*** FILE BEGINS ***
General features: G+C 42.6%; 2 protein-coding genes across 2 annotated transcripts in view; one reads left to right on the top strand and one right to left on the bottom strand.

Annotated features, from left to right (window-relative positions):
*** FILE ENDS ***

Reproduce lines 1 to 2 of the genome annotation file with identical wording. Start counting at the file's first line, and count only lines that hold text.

General features: G+C 42.6%; 2 protein-coding genes across 2 annotated transcripts in view; one reads left to right on the top strand and one right to left on the bottom strand.

Annotated features, from left to right (window-relative positions):